News

  • Stanford faculty named in first cohort of Chan Zuckerberg Biohub investigators

    The Chan Zuckerberg Biohub committed more than $50 million to support 47 of the best investigators from Bay Area universities, including Brian Kobilka among the 19 at Stanford University. These investigators each receive a five year appointment and funding to carry out non-conventional scientific exploration and to invent new tools to accelerate the pace of discovery toward curing, preventing and managing every disease.


  • Five faculty members elected to National Academy of Medicine

    The academy elected Stanford faculty members Laura Carstensen, Christopher Garcia, Mark Krasnow, Mark Musen and Thomas Rando to its membership. Garcia is a professor of molecular and cellular physiology and of structural biology, a Howard Hughes Medical Institute investigator and a member of the National Academy of Sciences. His research focuses on understanding and manipulating interactions between receptors and ligands, particularly in the fields of immunology, stem cell biology and neurobiology.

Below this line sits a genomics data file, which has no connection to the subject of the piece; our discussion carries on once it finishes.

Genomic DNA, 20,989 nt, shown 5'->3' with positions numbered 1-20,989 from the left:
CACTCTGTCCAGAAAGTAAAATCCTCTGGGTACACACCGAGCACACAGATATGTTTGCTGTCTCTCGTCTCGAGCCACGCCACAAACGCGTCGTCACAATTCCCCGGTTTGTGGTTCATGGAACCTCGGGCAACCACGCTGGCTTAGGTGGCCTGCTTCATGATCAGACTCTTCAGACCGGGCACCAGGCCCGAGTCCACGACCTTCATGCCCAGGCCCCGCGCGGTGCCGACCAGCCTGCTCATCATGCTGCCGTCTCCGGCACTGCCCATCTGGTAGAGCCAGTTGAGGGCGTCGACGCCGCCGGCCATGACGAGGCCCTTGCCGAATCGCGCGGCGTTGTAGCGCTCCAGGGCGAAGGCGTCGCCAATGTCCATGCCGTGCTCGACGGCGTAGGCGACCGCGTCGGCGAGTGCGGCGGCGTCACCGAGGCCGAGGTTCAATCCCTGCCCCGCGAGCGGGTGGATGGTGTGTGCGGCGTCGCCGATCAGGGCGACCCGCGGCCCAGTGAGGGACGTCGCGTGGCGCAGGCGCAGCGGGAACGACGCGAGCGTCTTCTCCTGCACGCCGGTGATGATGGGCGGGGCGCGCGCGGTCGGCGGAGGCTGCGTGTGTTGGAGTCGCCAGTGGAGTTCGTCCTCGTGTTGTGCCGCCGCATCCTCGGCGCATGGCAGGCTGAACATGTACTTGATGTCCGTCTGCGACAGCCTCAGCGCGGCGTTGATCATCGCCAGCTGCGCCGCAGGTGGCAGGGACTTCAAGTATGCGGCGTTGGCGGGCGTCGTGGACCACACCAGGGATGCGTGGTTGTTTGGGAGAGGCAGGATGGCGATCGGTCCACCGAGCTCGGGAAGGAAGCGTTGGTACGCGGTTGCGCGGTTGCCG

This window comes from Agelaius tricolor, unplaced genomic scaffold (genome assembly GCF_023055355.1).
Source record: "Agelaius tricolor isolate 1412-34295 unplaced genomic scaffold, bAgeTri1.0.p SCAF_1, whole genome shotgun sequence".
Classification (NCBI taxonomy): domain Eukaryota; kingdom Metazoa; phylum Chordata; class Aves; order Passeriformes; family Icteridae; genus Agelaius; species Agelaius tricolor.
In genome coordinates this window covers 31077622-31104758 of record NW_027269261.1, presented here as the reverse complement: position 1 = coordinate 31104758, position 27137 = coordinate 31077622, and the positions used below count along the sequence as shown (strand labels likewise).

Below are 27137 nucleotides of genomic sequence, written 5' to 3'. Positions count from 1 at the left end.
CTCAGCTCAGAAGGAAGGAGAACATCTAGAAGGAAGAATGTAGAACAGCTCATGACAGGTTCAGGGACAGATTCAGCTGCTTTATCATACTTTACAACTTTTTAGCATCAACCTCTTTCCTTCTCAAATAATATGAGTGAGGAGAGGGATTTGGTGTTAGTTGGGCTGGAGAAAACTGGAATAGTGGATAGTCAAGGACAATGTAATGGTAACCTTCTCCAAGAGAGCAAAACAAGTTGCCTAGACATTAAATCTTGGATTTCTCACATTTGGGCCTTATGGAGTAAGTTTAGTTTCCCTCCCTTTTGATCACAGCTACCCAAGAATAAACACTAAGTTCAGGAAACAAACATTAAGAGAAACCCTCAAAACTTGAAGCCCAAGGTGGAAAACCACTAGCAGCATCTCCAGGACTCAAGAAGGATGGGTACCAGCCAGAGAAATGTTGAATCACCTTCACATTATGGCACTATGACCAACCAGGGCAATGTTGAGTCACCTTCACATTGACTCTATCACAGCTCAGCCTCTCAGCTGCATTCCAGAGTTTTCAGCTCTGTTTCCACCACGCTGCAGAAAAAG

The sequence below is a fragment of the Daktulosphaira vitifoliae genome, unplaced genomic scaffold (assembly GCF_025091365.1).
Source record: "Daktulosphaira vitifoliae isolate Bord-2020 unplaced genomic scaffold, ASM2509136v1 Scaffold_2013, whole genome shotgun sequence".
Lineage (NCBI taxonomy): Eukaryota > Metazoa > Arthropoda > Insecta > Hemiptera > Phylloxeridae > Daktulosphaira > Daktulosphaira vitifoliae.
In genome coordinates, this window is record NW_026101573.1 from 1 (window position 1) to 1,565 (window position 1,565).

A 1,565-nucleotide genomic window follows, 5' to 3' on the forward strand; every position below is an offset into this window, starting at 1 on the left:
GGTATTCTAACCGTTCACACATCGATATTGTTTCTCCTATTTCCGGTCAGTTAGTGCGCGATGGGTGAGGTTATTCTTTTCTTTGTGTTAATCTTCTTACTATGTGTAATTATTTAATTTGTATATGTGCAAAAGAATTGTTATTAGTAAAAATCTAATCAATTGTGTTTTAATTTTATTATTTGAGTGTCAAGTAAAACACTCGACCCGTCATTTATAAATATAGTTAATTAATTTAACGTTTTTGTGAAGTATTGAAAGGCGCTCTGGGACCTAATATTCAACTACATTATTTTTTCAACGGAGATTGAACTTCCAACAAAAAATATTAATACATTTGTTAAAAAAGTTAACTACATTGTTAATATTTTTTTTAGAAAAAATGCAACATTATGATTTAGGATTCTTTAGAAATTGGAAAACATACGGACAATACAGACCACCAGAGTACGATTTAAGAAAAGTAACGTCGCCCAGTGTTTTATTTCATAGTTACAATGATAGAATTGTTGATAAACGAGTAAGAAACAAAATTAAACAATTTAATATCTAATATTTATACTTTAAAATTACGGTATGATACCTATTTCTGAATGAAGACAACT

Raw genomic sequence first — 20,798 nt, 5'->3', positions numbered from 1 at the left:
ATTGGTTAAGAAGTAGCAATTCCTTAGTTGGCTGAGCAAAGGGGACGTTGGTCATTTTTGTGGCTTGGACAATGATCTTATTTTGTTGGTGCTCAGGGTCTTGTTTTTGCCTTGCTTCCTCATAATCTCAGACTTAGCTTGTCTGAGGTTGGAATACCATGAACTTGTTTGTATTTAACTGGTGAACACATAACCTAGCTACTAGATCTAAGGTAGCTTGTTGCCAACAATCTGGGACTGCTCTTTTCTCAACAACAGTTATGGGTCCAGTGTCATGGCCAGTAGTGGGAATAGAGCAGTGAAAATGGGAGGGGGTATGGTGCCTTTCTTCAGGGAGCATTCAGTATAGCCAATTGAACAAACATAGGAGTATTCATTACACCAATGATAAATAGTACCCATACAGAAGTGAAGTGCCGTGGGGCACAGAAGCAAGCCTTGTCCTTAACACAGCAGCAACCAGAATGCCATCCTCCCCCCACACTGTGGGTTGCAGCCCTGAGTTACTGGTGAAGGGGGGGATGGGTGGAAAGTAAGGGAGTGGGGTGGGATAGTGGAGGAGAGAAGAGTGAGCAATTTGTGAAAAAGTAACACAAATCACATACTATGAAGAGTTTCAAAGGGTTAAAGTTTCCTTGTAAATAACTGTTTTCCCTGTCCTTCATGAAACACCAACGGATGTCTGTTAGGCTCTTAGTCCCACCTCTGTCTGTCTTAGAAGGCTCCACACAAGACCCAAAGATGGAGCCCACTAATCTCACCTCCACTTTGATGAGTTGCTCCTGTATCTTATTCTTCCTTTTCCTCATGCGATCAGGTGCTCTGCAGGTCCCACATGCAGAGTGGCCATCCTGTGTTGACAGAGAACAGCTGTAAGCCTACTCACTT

• Seven researchers receive NIH grants for ‘high-risk’ work

    Aashish Manglik received an Early Independence Award, which supports promising young investigators with up to $1.25 million over five years. The awards are meant to allow exceptional early career scientists to more quickly assume independent research positions by eliminating or shortening the traditional postdoctoral training period. Manglik, MD, PhD, instructor of molecular and cellular physiology, focuses on decoding the molecular basis of transmembrane signaling and transport in order to understand how cells recognize and respond to their extracellular environment.


  • Scientists Discover Atomic-resolution Details of Brain Signaling